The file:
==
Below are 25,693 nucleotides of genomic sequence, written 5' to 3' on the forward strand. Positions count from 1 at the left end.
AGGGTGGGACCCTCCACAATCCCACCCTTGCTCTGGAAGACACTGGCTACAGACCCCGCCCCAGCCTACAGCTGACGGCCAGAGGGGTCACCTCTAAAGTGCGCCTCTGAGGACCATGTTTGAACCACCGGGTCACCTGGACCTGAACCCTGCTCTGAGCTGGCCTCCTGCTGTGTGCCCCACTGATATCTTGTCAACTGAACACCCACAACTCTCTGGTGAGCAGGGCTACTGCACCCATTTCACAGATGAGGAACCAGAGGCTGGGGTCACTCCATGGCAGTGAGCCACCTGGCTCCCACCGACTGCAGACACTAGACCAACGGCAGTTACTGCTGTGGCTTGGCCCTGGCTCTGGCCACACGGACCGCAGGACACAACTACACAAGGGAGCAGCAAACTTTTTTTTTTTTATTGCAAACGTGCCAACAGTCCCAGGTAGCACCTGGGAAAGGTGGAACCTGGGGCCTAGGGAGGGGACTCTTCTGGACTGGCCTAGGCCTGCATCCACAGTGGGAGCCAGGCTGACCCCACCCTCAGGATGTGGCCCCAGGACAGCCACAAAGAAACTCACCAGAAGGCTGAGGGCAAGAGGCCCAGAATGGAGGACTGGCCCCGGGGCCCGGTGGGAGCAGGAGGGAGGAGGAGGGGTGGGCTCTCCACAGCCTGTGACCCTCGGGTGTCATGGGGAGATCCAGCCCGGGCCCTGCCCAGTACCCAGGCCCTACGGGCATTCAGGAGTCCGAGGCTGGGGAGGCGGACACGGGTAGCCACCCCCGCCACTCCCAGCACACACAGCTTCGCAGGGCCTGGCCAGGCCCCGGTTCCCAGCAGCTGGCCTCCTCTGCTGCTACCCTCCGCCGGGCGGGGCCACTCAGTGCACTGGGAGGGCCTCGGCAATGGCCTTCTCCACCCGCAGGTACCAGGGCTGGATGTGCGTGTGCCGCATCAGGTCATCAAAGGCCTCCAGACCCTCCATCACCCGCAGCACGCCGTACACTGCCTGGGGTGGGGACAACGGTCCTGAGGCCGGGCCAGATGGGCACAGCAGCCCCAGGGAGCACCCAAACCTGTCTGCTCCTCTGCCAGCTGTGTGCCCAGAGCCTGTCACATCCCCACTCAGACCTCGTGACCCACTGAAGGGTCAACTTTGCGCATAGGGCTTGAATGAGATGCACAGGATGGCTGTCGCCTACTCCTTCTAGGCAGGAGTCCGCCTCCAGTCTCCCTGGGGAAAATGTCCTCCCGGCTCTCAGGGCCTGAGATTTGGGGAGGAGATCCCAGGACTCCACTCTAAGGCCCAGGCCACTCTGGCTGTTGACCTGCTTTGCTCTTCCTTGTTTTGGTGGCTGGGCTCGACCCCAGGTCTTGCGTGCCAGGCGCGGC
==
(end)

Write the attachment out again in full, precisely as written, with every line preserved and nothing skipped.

Below are 25,693 nucleotides of genomic sequence, written 5' to 3' on the forward strand. Positions count from 1 at the left end.
AGGGTGGGACCCTCCACAATCCCACCCTTGCTCTGGAAGACACTGGCTACAGACCCCGCCCCAGCCTACAGCTGACGGCCAGAGGGGTCACCTCTAAAGTGCGCCTCTGAGGACCATGTTTGAACCACCGGGTCACCTGGACCTGAACCCTGCTCTGAGCTGGCCTCCTGCTGTGTGCCCCACTGATATCTTGTCAACTGAACACCCACAACTCTCTGGTGAGCAGGGCTACTGCACCCATTTCACAGATGAGGAACCAGAGGCTGGGGTCACTCCATGGCAGTGAGCCACCTGGCTCCCACCGACTGCAGACACTAGACCAACGGCAGTTACTGCTGTGGCTTGGCCCTGGCTCTGGCCACACGGACCGCAGGACACAACTACACAAGGGAGCAGCAAACTTTTTTTTTTTTATTGCAAACGTGCCAACAGTCCCAGGTAGCACCTGGGAAAGGTGGAACCTGGGGCCTAGGGAGGGGACTCTTCTGGACTGGCCTAGGCCTGCATCCACAGTGGGAGCCAGGCTGACCCCACCCTCAGGATGTGGCCCCAGGACAGCCACAAAGAAACTCACCAGAAGGCTGAGGGCAAGAGGCCCAGAATGGAGGACTGGCCCCGGGGCCCGGTGGGAGCAGGAGGGAGGAGGAGGGGTGGGCTCTCCACAGCCTGTGACCCTCGGGTGTCATGGGGAGATCCAGCCCGGGCCCTGCCCAGTACCCAGGCCCTACGGGCATTCAGGAGTCCGAGGCTGGGGAGGCGGACACGGGTAGCCACCCCCGCCACTCCCAGCACACACAGCTTCGCAGGGCCTGGCCAGGCCCCGGTTCCCAGCAGCTGGCCTCCTCTGCTGCTACCCTCCGCCGGGCGGGGCCACTCAGTGCACTGGGAGGGCCTCGGCAATGGCCTTCTCCACCCGCAGGTACCAGGGCTGGATGTGCGTGTGCCGCATCAGGTCATCAAAGGCCTCCAGACCCTCCATCACCCGCAGCACGCCGTACACTGCCTGGGGTGGGGACAACGGTCCTGAGGCCGGGCCAGATGGGCACAGCAGCCCCAGGGAGCACCCAAACCTGTCTGCTCCTCTGCCAGCTGTGTGCCCAGAGCCTGTCACATCCCCACTCAGACCTCGTGACCCACTGAAGGGTCAACTTTGCGCATAGGGCTTGAATGAGATGCACAGGATGGCTGTCGCCTACTCCTTCTAGGCAGGAGTCCGCCTCCAGTCTCCCTGGGGAAAATGTCCTCCCGGCTCTCAGGGCCTGAGATTTGGGGAGGAGATCCCAGGACTCCACTCTAAGGCCCAGGCCACTCTGGCTGTTGACCTGCTTTGCTCTTCCTTGTTTTGGTGGCTGGGCTCGACCCCAGGTCTTGCGTGCCAGGCGCGGC